Transmission 491    August 2006

In this issue:









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Dear Friend of KNOM,

By the time you receive this, Nome is likely to have endured our first overnight frost of the approaching winter.  The leaves on many tundra plants will already be red and golden, as they prepare to bed down during the long cold.

As with life, the arctic summer can seem too brief.  It’s followed, usually, by months of intense storms for Nome, devastating storms during the past two years.  We pray for everyone’s safety, and for the strength to endure.

Thank you so very much for your kindness, your faithful help and your prayers for our mission’s work.  

In this region where poverty, suicide and accidental death, just to name a few ills, are endemic, we are a 24-hour source of inspiration, as well as a forum for Alaska Native voices, a source of critical news and information, and a constant positive companion. 

Thank you!


A VISIT FROM THE SENATOR: (left)  U.S. Senator Ted Stevens delivers Nome’s Independence Day speech, while Paul Korchin (back to the camera) holds the microphone that carries the event live over KNOM.

Senator Stevens was a good friend of KNOM long before our call letters were selected.  In 1969 and 1970, he sliced through mountains of red tape to get our license approved by the FCC.

(Back then, Alaska Native land rights were being debated.  All groups, both Native and governmental, agreed that the station could be built upon federal land at the mouth of the Nome River, but it was only Stevens who had the courage to actually make it happen.)

Now third in line for the Presidency, Stevens was escorted by a large number of Secret Service agents, an unusual sight in frontier Nome.

During the town’s July 4th street games, Stevens competed in and won a race for walkers over the age of 80.

The senator was given a ticket good for the $5 first prize, though no one can say if he actually collected it.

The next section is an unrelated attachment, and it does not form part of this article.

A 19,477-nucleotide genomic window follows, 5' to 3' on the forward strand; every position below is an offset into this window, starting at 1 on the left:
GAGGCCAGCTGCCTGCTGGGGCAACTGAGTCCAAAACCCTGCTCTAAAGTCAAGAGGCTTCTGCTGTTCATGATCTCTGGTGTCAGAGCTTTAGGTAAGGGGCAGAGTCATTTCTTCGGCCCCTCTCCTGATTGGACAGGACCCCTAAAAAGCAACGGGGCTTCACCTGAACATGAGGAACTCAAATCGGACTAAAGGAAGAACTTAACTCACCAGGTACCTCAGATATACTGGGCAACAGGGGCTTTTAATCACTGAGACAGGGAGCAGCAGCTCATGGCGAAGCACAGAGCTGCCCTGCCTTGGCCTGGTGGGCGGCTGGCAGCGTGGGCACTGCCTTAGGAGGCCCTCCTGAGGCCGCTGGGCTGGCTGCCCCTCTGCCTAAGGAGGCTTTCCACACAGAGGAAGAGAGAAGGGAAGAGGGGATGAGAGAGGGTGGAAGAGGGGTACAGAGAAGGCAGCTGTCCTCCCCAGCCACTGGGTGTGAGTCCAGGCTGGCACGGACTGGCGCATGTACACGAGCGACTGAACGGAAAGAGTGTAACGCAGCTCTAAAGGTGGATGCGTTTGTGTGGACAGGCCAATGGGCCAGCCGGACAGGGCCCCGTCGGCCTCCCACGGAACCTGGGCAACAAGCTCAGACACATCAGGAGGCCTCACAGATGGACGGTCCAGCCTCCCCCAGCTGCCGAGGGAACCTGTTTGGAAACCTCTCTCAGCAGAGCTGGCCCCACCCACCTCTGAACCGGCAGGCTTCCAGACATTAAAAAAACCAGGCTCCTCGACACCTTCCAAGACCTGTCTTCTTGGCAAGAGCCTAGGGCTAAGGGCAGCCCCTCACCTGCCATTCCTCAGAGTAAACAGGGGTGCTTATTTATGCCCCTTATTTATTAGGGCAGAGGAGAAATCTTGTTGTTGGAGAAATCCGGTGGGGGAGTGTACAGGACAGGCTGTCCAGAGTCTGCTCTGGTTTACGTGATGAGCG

Our radio station ministers to isolated villages throughout 100,000 square miles of Alaska.


     INSPIRATIONAL SPOT:   Look at your hands.  In this age of the machine, we're liable to forget how many things can be accomplished only by our hands. 

     Caress a child. 

     Pick a flower. 

     Comfort someone in sorrow, brush away a tear.

     Hold another's hand. 

     Our hands can be instruments of God’s work.  They are capable of so much good.


     INSPIRATIONAL SPOT:   Sometimes the Lord calms the storm.  Sometimes He lets the storm rage, and then He calms us.


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GOOD TO HAVE LES: (left)  Former volunteer and 6-year KNOM chief engineer Les Brown has visited twice from Palmer, Alaska this summer.

Here, he checks a piece of equipment that connects to our FM transmitter.

Les also volunteered to build furniture, sort through storage, and repair all of the little routine dings at an active radio station, such as broken headphones.



FAREWELL:  We bid goodbye to Eric Guthier, who returned to Akron, Ohio after a year of service.

It was au revoir but not goodbye to two-year volunteer Liz Recchia (left, below), who continues to help out at the mission here and there while working full time for Nome’s campus of the University of Alaska.

We pray for these fine young people, and thank God for the generosity of their service.


ALL WET:  (left)   We ran out of space last month for this picture of tower rigger Josh Morris, who re-painted the KNOM AM tower early this summer.  Josh proves that you can’t get the job done without covering yourself with aviation orange pigment.

Josh and his dad Bill plumbed the 236-foot structure.  It appears that the north guy anchor, a buried block of concrete, is shifting in the permafrost, something that is not immediately serious, but will need attention within a few years.


The oldest Catholic radio station in the United States, serving western Alaska, thanks to you.



     INSPIRATIONAL SPOT:   Time...a hour...a day...Perhaps the most valuable of all of our possessions.  It flies by without ever stopping.  The way we use our time determines our happiness, our success on earth...and how we will spend eternity.